It’s vital that you check your Echo Drop In settings. In the app, open Settings, select your Echo device, and then scroll down to Drop In. Tap this, and choose your preferred option from On, Only My Household and Off.
If you have multiple Amazon Echo devices, the second option could prove useful for inter-home communication. Otherwise, we’d recommend switching this feature off.
As with making calls, you can allow individual contacts to use Drop In. Use the Conversations tab, tap the Contact icon, and review the list of people with an Echo linked to their phone number. This is where you’ll see whether these individuals have the ability to make a call via Drop In.
It’s best if you ensure that none of these contacts has the Contact can Drop In anytime setting set to On. Block this via the Others Who Can Drop In on my Devices list, and tap Remove against each contact.
Block Individual Callers
It’s also possible to block calls from particular people. Open the app, find the Conversations tab, and tap the Contacts icon. Tap Block Contacts, then in the list that appears, tap the contacts you wish to block.
Finally, don’t forget that you can also disable Alexa’s access to your contacts by revoking this permission on your phone.
3. Disable the Echo Show (or Look) Camera
Currently, the Show’s camera is to aid person-to-person communication, while the Look is supposedly designed purely for fashion. It doesn’t take a genius, however, to imagine a time when these uses have been developed into something more intrusive. Could the camera be used to spot when you’re out of milk? Perhaps it might identify weight gain or loss.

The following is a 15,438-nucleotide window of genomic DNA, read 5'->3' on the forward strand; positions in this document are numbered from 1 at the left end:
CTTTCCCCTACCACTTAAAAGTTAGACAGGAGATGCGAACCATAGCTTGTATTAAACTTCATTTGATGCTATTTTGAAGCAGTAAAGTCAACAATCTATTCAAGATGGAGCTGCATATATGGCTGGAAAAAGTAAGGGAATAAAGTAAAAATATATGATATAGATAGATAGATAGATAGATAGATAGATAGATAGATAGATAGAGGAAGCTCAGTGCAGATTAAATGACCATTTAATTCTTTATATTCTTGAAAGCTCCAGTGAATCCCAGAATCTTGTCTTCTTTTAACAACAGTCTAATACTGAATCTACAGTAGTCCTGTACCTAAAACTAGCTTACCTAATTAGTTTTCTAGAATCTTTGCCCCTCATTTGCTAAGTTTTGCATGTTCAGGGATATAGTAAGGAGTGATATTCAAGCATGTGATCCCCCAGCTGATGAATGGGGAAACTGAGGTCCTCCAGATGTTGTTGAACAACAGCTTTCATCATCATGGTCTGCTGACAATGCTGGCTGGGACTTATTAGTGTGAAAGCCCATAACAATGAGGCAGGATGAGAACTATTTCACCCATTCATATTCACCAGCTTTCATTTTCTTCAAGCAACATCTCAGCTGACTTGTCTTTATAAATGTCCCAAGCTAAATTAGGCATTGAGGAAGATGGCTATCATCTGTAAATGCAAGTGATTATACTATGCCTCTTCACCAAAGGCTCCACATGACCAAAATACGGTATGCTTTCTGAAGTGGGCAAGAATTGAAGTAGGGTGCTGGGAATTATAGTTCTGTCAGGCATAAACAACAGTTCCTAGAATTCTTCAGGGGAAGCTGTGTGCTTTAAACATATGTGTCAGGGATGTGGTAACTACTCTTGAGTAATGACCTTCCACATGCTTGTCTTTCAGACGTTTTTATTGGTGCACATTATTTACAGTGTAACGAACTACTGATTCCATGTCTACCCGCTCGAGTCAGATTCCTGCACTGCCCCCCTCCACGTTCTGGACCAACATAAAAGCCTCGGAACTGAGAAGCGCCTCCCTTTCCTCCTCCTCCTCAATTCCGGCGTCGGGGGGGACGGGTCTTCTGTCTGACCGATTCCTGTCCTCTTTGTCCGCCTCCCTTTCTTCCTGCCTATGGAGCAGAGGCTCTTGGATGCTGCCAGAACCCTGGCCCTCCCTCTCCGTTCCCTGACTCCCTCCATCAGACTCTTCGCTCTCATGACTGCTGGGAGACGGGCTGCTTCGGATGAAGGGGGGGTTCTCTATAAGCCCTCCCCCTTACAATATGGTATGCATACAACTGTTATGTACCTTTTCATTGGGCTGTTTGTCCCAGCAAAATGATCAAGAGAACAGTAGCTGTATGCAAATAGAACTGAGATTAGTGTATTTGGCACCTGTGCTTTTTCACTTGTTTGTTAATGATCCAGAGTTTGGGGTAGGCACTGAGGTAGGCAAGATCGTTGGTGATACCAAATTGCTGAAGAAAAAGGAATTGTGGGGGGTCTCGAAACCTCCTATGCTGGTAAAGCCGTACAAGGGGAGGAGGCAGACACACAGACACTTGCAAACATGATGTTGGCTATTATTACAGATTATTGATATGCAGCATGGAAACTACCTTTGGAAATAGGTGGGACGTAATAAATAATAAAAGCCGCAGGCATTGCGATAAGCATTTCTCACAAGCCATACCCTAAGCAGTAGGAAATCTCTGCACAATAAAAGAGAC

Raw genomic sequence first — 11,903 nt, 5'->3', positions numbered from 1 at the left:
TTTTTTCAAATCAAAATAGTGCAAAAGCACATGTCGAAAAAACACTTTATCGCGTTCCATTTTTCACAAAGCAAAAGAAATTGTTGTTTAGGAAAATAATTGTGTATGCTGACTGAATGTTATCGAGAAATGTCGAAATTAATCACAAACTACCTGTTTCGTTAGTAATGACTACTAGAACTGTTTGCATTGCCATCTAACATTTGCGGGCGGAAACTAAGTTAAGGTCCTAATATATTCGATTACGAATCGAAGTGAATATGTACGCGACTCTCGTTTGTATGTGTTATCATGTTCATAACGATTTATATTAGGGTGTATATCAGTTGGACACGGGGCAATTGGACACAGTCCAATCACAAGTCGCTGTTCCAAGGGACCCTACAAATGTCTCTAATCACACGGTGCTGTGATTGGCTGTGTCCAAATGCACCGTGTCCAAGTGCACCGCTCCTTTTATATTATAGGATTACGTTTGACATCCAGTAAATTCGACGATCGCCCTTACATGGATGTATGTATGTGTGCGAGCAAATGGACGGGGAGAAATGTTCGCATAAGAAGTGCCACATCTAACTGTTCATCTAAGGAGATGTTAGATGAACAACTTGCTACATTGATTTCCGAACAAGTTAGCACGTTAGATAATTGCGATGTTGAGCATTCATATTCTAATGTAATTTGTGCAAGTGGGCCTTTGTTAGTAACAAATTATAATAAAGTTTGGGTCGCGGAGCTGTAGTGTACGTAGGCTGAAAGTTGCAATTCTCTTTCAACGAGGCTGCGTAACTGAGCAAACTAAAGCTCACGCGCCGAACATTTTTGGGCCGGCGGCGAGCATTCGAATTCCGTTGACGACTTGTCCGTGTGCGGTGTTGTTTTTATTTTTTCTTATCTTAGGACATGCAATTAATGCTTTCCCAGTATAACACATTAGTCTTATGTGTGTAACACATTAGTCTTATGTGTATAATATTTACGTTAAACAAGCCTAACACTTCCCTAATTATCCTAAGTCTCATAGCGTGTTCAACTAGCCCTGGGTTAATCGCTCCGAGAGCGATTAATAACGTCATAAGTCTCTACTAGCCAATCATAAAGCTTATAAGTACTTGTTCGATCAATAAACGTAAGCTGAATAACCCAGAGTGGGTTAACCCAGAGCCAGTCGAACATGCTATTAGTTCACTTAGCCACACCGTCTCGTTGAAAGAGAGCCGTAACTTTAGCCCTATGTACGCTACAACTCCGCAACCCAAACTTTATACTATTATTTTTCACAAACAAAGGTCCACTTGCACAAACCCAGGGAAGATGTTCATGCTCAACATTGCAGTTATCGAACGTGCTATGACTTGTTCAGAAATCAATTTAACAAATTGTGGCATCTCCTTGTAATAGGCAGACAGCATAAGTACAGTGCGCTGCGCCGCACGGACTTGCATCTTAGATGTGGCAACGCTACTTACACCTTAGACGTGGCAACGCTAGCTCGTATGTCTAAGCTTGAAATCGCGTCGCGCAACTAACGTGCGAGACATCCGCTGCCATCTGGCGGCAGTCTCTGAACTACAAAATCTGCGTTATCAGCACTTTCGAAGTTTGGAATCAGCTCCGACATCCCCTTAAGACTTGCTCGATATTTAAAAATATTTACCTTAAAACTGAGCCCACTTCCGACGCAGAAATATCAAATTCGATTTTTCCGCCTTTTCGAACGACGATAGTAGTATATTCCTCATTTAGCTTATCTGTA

Either of these things, or more, could be used to target more products at you. Voice recommendations from Alexa, or suggestions when you next login to Amazon… and there are the ads when you’re browsing the web.
None of this is ideal, so we suggest that when you’re not using an Echo Show or Echo Look, you disable the camera. This is simple: you’ll find the button on top of the Echo Show. Simply switch it to Off.
Or covering it like you would a webcam, which is a cheap and sensible thing to do if you’re concerned about privacy.
4. Disable Voice Purchases
Being able to request items from Amazon via an Echo is a great experience. It’s liberating, in a “wow, I’ve never done this before, it’s the future!” sort of way. However, it’s pretty dangerous in the wrong hands.
How long will it take for someone to pop into your house and say “Alexa, buy a new Microsoft Surface Pro”? Okay, it’s a pretty extreme example, but you get the idea. Disabling the Echo Voice Purchasing option is wise, and again this can be done via the Alexa app on your phone.